Or perhaps a better question would be, ‘Who are companies for?’
This question was going through my mind when I read Neil Morrison’s stirring call to arms last week, urging companies to create jobs.
We all know the state of the economy. We all know that unemployment is at the highest level for the best part of two decades. We know that youth unemployment is a social tragedy. And we know that the Government is ill-equipped and ill prepared to deal with it.
So who is going to make the difference?
Well the answer is that business is partly responsible for getting us into this mess, and we are the only people who can get us out of it. And we aren’t going to do that by focussing on cost cutting, rationalisation, downsizing and offshoring. Nor are we going to, in the long run, add value to our business by doing so.
I know that I run the risk of being called naïve here. But is chasing short-term share holder return really less naïve than building long-term structural value in your business? I think not.
There are many who would say, as Milton Friedman did, that corporations have no social responsibility except to is shareholders and that just because some businesses caused the financial crisis it doesn’t mean that other businesses should be held responsible. In general, even post-crash, this is still the prevailing view in western economies. Creating jobs, therefore, is all well and good and it might help society in the long run but what good is it to my shareholders?
Philosophically, historically and legally, companies and their activities rest on the concept of property rights. Ownership is the basis for the buying and selling of assets and for a company’s authority over its employees. Those who own the company can therefore buy and sell part or all of it and, at least in theory, tell its employees what to do.
The trouble is, nowadays, the owners of the business often have less of an interest in its long-term survival and prosperity than other stakeholders like employees and suppliers. This has led to a strange paradox whereby, in some situations, the owners might demand a course of action that will eventually destroy the value of the company, while the employees resist it in the name of the company’s long-term future. In corporate debates you often hear people talk about ‘the interests of the organisation as a whole’. It always amuses me because I’ve never worked out who ‘the organisation as a whole’ is. As I’ve said before, most companies are primordial soups of competing interests.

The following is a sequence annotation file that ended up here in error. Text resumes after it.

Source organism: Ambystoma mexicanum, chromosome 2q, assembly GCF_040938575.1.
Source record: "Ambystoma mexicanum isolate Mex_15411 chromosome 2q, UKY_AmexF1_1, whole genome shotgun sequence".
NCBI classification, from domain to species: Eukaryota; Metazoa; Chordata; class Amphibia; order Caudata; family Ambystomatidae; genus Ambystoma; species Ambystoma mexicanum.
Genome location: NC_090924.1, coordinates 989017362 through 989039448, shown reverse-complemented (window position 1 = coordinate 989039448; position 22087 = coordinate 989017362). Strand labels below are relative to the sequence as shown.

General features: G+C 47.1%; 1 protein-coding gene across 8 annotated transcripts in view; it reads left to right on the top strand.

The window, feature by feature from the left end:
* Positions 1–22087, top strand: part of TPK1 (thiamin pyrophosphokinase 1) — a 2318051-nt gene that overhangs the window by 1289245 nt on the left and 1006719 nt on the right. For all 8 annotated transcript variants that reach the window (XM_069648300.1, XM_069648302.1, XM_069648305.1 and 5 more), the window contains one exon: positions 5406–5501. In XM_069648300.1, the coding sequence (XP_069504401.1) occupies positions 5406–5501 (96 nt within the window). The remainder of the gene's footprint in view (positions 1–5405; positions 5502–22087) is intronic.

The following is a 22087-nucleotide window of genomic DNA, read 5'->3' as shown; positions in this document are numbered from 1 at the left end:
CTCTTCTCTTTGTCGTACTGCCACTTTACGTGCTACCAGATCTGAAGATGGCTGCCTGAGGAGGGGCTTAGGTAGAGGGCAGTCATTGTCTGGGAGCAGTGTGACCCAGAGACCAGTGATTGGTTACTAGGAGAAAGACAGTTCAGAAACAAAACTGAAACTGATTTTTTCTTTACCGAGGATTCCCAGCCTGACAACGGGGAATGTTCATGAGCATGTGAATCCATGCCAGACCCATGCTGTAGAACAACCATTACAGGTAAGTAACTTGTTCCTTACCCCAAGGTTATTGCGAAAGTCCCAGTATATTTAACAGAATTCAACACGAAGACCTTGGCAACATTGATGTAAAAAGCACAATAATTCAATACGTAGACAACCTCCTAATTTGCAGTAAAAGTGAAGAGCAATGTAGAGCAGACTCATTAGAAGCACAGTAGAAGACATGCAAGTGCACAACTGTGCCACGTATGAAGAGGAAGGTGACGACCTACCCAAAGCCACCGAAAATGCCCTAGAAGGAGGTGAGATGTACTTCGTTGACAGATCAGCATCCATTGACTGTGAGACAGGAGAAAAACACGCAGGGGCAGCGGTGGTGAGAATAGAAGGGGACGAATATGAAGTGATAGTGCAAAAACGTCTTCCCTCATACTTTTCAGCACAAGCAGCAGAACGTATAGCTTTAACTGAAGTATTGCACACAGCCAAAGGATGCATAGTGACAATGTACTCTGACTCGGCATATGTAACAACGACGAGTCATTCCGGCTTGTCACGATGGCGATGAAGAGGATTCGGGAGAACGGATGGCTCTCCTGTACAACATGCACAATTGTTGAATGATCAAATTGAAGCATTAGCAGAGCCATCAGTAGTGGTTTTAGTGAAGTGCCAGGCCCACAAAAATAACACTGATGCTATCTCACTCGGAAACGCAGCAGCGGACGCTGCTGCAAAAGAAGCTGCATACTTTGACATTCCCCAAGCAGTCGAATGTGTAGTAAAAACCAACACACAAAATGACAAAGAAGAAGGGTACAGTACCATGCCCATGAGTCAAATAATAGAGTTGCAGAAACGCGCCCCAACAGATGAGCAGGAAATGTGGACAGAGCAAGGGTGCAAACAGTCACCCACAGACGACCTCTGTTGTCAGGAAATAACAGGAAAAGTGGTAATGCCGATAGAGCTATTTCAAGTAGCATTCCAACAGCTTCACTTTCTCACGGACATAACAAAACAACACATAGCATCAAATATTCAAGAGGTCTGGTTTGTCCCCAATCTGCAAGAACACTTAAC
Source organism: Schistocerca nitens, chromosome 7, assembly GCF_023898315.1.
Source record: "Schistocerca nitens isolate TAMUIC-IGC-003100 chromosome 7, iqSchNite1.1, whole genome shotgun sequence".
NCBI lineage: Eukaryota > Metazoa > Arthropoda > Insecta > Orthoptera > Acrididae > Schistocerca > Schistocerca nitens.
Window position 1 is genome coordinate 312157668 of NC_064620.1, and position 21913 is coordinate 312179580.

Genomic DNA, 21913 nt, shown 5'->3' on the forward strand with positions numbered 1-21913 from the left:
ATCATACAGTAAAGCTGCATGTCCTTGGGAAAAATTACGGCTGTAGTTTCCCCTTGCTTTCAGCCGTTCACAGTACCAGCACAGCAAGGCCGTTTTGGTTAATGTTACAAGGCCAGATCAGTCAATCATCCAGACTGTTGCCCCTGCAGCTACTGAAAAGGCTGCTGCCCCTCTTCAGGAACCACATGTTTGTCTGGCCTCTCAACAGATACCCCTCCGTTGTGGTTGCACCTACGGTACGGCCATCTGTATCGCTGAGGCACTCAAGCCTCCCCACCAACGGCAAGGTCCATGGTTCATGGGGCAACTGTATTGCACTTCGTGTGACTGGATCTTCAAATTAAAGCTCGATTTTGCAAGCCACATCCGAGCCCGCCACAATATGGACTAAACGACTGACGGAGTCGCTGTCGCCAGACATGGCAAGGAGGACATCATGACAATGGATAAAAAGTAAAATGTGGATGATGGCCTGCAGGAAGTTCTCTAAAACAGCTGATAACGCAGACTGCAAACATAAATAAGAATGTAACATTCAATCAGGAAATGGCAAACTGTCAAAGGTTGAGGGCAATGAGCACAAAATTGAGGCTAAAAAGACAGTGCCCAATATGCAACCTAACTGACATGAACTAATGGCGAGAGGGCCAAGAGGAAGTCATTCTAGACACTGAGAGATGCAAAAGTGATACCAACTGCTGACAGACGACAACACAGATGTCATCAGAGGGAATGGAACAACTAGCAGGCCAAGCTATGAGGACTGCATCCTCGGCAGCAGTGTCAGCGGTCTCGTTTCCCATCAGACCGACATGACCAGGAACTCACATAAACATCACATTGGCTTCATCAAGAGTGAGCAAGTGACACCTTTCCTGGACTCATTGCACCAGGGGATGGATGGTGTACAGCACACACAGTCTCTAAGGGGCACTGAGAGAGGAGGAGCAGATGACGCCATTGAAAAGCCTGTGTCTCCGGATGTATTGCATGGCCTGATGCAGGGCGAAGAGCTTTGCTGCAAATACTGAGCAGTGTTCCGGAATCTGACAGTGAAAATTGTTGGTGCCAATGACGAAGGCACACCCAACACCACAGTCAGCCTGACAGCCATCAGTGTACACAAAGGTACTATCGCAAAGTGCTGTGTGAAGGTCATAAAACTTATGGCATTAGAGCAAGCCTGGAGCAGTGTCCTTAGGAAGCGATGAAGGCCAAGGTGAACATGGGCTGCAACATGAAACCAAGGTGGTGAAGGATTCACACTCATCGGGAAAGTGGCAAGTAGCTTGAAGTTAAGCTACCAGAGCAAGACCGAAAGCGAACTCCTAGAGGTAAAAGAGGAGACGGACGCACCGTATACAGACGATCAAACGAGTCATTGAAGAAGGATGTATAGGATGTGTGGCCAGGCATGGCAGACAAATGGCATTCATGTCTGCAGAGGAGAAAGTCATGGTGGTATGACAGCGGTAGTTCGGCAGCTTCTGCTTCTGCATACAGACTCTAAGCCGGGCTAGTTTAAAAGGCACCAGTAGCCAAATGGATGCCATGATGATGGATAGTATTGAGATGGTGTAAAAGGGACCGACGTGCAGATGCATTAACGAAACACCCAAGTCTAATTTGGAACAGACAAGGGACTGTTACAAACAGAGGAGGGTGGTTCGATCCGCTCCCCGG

Shareholders want returns; some want them quickly, others are in for a longer haul. Directors want bonuses, and a bit of power and status too. Employees want good wages and job security. Customers want good products for as little as possible. Suppliers want a steady flow of orders. Politicians want prosperity and plenty of tax revenue. And We the People, want jobs and not too much damage to the environment.
In this country, largely because of our assumptions about property rights, governments have proved reluctant to tell companies what to do. In other parts of the world, governments have fewer inhibitions. The Korean government, for example, nudged LG Group to invest in electronics rather than textiles and Hyundai to set up a shipbuilding company. Both were deemed to be in the national interest and both turned out to be good calls. In western countries, and especially Anglophone ones, intervention on such a scale has been limited to wartime and even then has often met with some resistance. Governments are reluctant to invoke the ‘national interest’ in peacetime, especially when dealing with large corporations.
In Britain, the Friedmanite view of corporations prevails. Politicians and journalists can exhort and cajole companies to be socially responsible but it is the shareholders who have the power. If anything, the zeitgeist seems to be moving towards increasing that power.
Job creation, investment and all those other good things will only come if and when shareholders think they will enhance their returns or the value of their shares. And some shareholders are not prepared to wait as long as others for the proof.
To answer the question, then, companies in the UK are primarily for shareholders. It may look absurd when many shareholders seem to have less of a stake in the company’s future than its employees or its surrounding community but that is the way the law and the prevailing political climate would have it. This is not the same everywhere. Some countries have very different ideas about what, or who, companies are for. In Britain, we still haven’t worked out how to make companies about much more than shareholder value. What is good for XYZ plc’s shareholders might not necessarily be good for Britain or even XYZ’s employees but that is no-one else’s, and least of all the government’s, business.